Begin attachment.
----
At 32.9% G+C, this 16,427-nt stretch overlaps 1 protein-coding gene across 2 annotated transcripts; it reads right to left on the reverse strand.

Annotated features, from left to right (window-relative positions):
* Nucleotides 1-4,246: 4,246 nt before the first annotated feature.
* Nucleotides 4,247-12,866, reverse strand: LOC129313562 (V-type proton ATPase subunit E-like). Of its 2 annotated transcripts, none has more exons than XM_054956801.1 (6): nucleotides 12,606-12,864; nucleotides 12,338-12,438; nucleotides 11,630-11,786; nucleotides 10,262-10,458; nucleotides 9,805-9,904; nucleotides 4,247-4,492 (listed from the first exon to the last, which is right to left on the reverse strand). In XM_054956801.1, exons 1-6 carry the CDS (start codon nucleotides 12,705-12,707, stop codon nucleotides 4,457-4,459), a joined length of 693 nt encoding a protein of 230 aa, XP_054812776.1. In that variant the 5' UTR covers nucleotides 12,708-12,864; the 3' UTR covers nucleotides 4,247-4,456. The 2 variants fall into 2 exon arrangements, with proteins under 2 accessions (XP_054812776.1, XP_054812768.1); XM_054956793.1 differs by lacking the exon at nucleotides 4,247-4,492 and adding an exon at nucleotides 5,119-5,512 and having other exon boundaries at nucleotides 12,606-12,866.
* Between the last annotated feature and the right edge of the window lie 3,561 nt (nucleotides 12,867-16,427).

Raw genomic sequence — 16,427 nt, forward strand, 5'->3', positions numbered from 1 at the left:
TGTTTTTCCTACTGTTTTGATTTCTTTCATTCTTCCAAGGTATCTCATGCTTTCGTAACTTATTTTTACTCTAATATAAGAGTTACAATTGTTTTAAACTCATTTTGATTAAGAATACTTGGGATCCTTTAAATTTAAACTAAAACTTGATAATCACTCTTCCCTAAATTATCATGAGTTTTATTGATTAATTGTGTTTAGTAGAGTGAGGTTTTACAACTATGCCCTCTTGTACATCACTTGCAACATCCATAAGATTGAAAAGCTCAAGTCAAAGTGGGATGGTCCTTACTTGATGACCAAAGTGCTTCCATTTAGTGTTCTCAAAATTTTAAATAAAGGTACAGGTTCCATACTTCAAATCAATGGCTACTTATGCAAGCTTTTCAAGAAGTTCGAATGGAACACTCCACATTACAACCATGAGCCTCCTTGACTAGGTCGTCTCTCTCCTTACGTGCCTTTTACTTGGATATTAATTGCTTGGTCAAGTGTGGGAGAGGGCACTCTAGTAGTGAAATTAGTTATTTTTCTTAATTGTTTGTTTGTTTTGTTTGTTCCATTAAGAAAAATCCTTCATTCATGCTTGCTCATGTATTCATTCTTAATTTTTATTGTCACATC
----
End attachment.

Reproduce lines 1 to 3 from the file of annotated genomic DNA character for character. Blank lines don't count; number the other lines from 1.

At 32.9% G+C, this 16,427-nt stretch overlaps 1 protein-coding gene across 2 annotated transcripts; it reads right to left on the reverse strand.

Annotated features, from left to right (window-relative positions):
* Nucleotides 1-4,246: 4,246 nt before the first annotated feature.